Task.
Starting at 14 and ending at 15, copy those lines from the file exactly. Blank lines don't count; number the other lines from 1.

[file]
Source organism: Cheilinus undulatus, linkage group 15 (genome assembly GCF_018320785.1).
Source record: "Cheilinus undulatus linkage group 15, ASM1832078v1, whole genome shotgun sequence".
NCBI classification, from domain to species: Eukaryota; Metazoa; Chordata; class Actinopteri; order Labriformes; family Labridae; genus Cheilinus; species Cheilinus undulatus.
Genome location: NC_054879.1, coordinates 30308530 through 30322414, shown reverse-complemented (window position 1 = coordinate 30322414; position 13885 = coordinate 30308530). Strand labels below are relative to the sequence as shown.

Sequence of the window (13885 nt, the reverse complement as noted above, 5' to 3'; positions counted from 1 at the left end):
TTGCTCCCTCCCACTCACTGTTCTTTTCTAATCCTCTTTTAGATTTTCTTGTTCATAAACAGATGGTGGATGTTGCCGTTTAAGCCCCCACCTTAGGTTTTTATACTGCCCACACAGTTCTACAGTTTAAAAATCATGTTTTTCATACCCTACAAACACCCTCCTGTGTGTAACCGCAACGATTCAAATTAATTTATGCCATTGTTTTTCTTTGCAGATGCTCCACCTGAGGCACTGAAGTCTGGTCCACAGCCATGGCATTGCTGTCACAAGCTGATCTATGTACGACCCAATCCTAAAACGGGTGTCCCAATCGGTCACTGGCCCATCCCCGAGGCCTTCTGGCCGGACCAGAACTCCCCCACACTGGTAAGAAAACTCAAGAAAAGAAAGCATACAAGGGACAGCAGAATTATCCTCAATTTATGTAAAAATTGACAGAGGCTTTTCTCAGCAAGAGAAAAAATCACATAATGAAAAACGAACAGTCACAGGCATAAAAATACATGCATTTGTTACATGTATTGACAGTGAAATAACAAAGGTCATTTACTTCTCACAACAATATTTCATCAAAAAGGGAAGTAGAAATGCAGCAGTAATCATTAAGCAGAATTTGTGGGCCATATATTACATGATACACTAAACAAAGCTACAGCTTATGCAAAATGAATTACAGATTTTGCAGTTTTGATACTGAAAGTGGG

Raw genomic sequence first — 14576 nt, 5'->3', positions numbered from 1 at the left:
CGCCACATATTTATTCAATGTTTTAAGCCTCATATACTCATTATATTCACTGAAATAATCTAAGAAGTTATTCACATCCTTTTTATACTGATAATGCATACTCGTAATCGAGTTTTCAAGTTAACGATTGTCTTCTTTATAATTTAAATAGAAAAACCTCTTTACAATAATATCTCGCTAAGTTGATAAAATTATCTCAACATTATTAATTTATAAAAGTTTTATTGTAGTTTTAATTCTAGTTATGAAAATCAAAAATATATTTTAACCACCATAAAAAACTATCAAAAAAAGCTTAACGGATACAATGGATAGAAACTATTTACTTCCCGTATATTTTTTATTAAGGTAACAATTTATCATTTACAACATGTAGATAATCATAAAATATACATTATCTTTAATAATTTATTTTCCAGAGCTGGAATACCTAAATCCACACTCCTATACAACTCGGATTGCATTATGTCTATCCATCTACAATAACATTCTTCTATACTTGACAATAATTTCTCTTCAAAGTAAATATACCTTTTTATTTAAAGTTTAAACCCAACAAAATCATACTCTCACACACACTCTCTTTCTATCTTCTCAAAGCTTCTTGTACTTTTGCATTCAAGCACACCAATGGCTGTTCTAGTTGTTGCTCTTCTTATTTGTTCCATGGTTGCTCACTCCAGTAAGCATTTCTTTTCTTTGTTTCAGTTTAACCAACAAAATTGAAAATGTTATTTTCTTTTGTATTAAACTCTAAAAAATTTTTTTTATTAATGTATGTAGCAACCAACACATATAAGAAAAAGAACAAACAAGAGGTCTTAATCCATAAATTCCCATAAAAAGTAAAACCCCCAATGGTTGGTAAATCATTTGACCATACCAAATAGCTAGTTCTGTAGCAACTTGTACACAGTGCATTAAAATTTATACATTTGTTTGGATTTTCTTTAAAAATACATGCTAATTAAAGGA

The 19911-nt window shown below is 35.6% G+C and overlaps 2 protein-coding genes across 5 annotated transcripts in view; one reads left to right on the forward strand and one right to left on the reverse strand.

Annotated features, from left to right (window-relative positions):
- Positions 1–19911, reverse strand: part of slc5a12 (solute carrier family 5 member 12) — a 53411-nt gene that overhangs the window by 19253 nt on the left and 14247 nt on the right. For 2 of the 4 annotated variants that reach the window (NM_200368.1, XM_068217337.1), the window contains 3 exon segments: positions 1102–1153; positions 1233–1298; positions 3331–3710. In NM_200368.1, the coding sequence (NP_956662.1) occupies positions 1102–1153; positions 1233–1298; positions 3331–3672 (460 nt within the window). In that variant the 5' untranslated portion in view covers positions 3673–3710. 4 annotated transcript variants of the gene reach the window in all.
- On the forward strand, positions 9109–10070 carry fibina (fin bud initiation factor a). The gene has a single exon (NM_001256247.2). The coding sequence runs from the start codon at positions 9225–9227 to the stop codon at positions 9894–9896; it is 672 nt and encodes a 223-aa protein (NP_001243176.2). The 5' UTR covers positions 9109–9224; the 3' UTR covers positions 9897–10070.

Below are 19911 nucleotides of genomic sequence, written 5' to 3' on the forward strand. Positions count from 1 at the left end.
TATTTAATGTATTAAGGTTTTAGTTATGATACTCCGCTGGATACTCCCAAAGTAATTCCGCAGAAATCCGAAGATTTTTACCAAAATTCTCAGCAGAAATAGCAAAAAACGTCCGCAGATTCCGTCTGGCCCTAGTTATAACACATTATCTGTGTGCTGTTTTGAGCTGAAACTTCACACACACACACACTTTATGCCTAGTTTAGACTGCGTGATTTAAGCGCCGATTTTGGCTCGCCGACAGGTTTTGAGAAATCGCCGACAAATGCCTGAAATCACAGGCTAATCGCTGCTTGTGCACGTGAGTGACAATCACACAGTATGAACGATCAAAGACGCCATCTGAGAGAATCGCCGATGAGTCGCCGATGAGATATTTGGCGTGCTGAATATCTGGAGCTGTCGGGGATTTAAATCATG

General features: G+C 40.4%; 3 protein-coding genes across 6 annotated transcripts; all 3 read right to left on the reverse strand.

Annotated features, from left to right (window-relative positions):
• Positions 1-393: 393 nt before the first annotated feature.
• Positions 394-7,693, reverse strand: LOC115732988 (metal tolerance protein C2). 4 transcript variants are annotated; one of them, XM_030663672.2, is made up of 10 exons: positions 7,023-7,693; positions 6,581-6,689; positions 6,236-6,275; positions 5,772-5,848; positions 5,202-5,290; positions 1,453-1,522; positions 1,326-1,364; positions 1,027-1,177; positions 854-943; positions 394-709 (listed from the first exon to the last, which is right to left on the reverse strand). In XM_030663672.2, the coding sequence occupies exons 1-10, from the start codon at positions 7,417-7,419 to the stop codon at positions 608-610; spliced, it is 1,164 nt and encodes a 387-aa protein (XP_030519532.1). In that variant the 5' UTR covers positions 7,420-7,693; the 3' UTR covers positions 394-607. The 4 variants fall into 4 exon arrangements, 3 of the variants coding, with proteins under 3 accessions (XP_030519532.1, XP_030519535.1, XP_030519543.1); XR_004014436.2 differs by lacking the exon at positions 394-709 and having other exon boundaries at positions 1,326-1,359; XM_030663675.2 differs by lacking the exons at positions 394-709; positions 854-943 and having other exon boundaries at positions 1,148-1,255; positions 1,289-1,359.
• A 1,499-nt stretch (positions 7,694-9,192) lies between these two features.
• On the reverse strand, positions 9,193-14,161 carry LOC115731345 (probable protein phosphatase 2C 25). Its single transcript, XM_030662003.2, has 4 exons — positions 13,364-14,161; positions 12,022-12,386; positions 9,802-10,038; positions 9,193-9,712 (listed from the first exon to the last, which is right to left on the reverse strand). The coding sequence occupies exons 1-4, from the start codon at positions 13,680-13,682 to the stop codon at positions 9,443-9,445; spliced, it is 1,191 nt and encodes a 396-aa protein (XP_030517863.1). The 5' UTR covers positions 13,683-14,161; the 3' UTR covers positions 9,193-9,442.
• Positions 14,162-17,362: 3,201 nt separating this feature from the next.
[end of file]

TATTTAATGTATTAAGGTTTTAGTTATGATACTCCGCTGGATACTCCCAAAGTAATTCCGCAGAAATCCGAAGATTTTTACCAAAATTCTCAGCAGAAATAGCAAAAAACGTCCGCAGATTCCGTCTGGCCCTAGTTATAACACATTATCTGTGTGCTGTTTTGAGCTGAAACTTCACACACACACACACTTTATGCCTAGTTTAGACTGCGTGATTTAAGCGCCGATTTTGGCTCGCCGACAGGTTTTGAGAAATCGCCGACAAATGCCTGAAATCACAGGCTAATCGCTGCTTGTGCACGTGAGTGACAATCACACAGTATGAACGATCAAAGACGCCATCTGAGAGAATCGCCGATGAGTCGCCGATGAGATATTTGGCGTGCTGAATATCTGGAGCTGTCGGGGATTTAAATCATG

General features: G+C 40.4%; 3 protein-coding genes across 6 annotated transcripts; all 3 read right to left on the reverse strand.